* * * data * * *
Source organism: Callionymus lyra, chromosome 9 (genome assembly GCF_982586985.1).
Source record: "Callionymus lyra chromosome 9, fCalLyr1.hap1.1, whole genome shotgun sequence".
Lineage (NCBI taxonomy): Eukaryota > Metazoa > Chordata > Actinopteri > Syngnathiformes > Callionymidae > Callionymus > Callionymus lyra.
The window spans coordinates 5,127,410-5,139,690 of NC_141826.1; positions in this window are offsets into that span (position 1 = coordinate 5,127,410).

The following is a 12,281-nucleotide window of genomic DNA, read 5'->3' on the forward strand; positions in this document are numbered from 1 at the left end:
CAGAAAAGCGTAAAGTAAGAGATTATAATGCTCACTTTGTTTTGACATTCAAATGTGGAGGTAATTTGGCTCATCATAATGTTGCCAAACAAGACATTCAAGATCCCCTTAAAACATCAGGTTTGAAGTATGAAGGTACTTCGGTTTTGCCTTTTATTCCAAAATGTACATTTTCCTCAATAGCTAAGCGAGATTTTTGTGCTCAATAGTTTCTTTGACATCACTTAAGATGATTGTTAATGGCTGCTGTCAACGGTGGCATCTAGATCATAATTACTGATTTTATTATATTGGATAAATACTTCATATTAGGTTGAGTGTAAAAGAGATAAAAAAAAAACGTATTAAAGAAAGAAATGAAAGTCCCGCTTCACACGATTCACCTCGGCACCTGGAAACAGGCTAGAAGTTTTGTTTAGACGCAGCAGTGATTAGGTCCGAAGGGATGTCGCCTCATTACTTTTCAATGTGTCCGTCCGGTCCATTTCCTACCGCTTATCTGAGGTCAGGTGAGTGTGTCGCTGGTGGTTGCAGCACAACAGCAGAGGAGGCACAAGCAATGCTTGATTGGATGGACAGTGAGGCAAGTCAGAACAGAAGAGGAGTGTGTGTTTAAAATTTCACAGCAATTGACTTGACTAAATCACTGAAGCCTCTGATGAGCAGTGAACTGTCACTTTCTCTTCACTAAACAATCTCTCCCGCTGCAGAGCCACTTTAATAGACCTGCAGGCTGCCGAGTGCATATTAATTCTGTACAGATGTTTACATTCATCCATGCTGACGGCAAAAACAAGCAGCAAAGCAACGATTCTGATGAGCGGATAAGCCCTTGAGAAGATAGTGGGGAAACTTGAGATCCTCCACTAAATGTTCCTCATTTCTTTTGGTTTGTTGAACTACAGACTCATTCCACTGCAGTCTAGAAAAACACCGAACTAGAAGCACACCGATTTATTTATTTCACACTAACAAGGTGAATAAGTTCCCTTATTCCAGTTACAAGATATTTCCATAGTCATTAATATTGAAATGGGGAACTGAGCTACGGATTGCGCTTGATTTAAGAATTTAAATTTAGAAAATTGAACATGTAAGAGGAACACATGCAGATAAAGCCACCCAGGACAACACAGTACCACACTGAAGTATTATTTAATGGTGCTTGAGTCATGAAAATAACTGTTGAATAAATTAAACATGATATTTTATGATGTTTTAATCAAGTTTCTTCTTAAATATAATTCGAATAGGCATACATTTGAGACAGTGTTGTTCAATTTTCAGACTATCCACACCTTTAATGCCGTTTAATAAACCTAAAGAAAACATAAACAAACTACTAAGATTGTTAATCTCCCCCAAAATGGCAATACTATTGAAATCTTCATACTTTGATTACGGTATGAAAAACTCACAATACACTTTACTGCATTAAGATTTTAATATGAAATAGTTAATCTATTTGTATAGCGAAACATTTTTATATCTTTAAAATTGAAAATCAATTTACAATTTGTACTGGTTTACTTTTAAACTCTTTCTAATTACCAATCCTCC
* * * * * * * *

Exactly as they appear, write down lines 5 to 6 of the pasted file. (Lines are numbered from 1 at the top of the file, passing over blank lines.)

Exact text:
The following is a 12,281-nucleotide window of genomic DNA, read 5'->3' on the forward strand; positions in this document are numbered from 1 at the left end:
CAGAAAAGCGTAAAGTAAGAGATTATAATGCTCACTTTGTTTTGACATTCAAATGTGGAGGTAATTTGGCTCATCATAATGTTGCCAAACAAGACATTCAAGATCCCCTTAAAACATCAGGTTTGAAGTATGAAGGTACTTCGGTTTTGCCTTTTATTCCAAAATGTACATTTTCCTCAATAGCTAAGCGAGATTTTTGTGCTCAATAGTTTCTTTGACATCACTTAAGATGATTGTTAATGGCTGCTGTCAACGGTGGCATCTAGATCATAATTACTGATTTTATTATATTGGATAAATACTTCATATTAGGTTGAGTGTAAAAGAGATAAAAAAAAAACGTATTAAAGAAAGAAATGAAAGTCCCGCTTCACACGATTCACCTCGGCACCTGGAAACAGGCTAGAAGTTTTGTTTAGACGCAGCAGTGATTAGGTCCGAAGGGATGTCGCCTCATTACTTTTCAATGTGTCCGTCCGGTCCATTTCCTACCGCTTATCTGAGGTCAGGTGAGTGTGTCGCTGGTGGTTGCAGCACAACAGCAGAGGAGGCACAAGCAATGCTTGATTGGATGGACAGTGAGGCAAGTCAGAACAGAAGAGGAGTGTGTGTTTAAAATTTCACAGCAATTGACTTGACTAAATCACTGAAGCCTCTGATGAGCAGTGAACTGTCACTTTCTCTTCACTAAACAATCTCTCCCGCTGCAGAGCCACTTTAATAGACCTGCAGGCTGCCGAGTGCATATTAATTCTGTACAGATGTTTACATTCATCCATGCTGACGGCAAAAACAAGCAGCAAAGCAACGATTCTGATGAGCGGATAAGCCCTTGAGAAGATAGTGGGGAAACTTGAGATCCTCCACTAAATGTTCCTCATTTCTTTTGGTTTGTTGAACTACAGACTCATTCCACTGCAGTCTAGAAAAACACCGAACTAGAAGCACACCGATTTATTTATTTCACACTAACAAGGTGAATAAGTTCCCTTATTCCAGTTACAAGATATTTCCATAGTCATTAATATTGAAATGGGGAACTGAGCTACGGATTGCGCTTGATTTAAGAATTTAAATTTAGAAAATTGAACATGTAAGAGGAACACATGCAGATAAAGCCACCCAGGACAACACAGTACCACACTGAAGTATTATTTAATGGTGCTTGAGTCATGAAAATAACTGTTGAATAAATTAAACATGATATTTTATGATGTTTTAATCAAGTTTCTTCTTAAATATAATTCGAATAGGCATACATTTGAGACAGTGTTGTTCAATTTTCAGACTATCCACACCTTTAATGCCGTTTAATAAACCTAAAGAAAACATAAACAAACTACTAAGATTGTTAATCTCCCCCAAAATGGCAATACTATTGAAATCTTCATACTTTGATTACGGTATGAAAAACTCACAATACACTTTACTGCATTAAGATTTTAATATGAAATAGTTAATCTATTTGTATAGCGAAACATTTTTATATCTTTAAAATTGAAAATCAATTTACAATTTGTACTGGTTTACTTTTAAACTCTTTCTAATTACCAATCCTCC